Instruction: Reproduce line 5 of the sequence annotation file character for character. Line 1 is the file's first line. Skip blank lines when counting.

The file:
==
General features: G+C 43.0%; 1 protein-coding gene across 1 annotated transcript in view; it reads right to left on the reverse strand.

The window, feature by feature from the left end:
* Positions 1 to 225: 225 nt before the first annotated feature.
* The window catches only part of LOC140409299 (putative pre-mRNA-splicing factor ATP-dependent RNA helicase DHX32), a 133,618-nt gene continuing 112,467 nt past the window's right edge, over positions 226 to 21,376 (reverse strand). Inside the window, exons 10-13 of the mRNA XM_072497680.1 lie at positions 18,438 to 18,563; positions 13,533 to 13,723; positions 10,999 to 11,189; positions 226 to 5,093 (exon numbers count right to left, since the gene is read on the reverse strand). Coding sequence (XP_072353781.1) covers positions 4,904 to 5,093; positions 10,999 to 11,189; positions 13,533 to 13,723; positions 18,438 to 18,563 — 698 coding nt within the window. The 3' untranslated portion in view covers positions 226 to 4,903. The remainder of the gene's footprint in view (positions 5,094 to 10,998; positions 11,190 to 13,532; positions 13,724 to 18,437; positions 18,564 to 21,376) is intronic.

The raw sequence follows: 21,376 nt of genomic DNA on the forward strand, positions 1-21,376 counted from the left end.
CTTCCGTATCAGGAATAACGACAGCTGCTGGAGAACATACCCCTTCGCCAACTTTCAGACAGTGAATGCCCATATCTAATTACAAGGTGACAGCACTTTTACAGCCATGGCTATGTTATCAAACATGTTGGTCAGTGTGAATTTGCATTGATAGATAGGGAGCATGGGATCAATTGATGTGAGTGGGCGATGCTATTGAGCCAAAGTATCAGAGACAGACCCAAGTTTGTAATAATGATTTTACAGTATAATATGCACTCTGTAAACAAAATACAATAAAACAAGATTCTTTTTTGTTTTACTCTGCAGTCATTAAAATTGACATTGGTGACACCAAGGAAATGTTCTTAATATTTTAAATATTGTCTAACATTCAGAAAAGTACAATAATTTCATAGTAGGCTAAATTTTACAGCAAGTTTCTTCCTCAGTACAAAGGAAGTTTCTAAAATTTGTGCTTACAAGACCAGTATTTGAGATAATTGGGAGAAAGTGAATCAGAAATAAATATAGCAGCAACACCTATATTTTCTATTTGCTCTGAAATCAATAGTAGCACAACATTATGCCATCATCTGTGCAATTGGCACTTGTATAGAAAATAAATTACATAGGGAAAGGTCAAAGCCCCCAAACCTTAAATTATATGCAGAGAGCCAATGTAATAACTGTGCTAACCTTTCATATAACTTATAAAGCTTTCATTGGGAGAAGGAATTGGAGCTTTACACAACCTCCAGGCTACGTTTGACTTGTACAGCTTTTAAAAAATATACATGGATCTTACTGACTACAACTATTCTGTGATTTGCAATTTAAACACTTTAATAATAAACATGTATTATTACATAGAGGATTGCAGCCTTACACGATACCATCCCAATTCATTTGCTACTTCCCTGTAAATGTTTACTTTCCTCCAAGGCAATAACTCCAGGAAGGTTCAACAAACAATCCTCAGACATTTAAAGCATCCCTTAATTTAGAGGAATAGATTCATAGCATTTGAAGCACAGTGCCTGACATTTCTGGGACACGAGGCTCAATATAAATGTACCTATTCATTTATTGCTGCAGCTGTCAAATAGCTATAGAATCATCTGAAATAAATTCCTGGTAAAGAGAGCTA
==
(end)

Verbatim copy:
The raw sequence follows: 21,376 nt of genomic DNA on the forward strand, positions 1-21,376 counted from the left end.